It reads, in its entirety:

O Lord Almighty, God of our fathers, of Abraham and Isaac and Jacob, and of their righteous seed,

You Who have made heaven and earth with all their adornment,

You Who have bound the sea by the word of your command, You Who have shut the deep, and sealed it with your fearsome and glorious Name,

You at whom all things shudder, and tremble before Your power,

for unbearable is the magnificence of Your glory, and not to be withstood is the anger of Your threat toward sinners,

and unmeasurable and inscrutable is the mercy of Your promise,

for You are the Lord Most High, compassionate, patient, and merciful, repenting from the evil deeds of people.

You, O Lord, according to the fullness of Your clemency, promised repentance and forgiveness to those who have sinned against You, and in the fullness of Your mercies, You have appointed repentance for sinners toward salvation.

Therefore, You, O Lord, God of the righteous, have not given repentance for the righteous, for Abraham and Isaac and Jacob, who had not sinned against You, but you have given repentance for me, the sinner.

For I have sinned more than the number of sand of the sea; my lawless deeds are multiplied, O Lord, multiplied, and I am not worthy to look and see the heights of heaven because of the multitude of my unrighteous deeds.

I am bent down by too many a bond of iron for the lifting of my head because of my sins, and there is no relief for me, for I have provoked Your wrath and done evil before You. I have set up abominations and multiplied provocations.

And now I bend the knee of my heart, begging for Your clemency.

I have sinned, O Lord, I have sinned, and I know my lawless deeds.

I am asking, begging You: forgive me, O Lord, forgive me! Do not destroy me with my lawless deeds, nor for all ages keep angry with me, nor condemn me to the depths of the earth, for You, O Lord, are the God of those who repent.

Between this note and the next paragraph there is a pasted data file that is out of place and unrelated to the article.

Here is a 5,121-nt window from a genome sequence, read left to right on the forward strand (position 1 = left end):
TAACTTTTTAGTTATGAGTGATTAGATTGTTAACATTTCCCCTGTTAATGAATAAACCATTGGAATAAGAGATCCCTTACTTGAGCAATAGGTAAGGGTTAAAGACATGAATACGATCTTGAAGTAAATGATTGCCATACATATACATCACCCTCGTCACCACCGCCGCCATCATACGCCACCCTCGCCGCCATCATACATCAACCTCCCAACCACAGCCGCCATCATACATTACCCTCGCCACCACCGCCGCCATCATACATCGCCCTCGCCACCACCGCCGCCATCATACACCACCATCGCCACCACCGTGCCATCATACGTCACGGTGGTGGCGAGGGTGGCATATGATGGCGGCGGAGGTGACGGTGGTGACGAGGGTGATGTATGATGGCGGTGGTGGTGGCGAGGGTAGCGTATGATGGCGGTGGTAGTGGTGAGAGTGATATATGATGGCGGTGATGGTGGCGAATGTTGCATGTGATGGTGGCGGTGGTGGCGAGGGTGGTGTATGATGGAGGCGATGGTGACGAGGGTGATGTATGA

And in me You will display Your goodness, for, my being unworthy, You will save me according to Your great mercy.

And I will praise You throughout all the days of my life, for all the power of the heavens sing Your praise. For Yours is the glory, to the ages. Amen.
The Prayer of Manasseh 1:1-15

Finally, the story has a happy ending. Manassah does return to Jerusalem, he clears out the idols, and (while the high places are not destroyed) at least God is worshiped there. He reigned for many years and died peacefully, the King in Jerusalem

So Manasseh rested with his fathers, and was buried in the garden of his own house, in the garden of Uzza. Then his son Amon reigned in his place.
2 Kings 21:18

3 thoughts on “The Prayer of Manasseh”

  1. It’s moving. No western church considers it canonical, but it nonetheless was bound with the Vulgate bible, Luther’s bible, and King James’ bible.

    Most of the poetic criticism I can find praises the changing perspective (from the cosmic to the interior), and the imagery (bending the knee of the heart). I was struck by the reference to the sinless patriarchs. I’ve not encountered that anywhere in the Scripture.

    It may be a window into his mental state, or intended as such.

    If so it is a tyrant truly lost, and truly trying to go back.

    There’s no indication that Manasseh’s first century analogue, Herod the Great, experienced that grace in life. May he have experienced it, before a second death.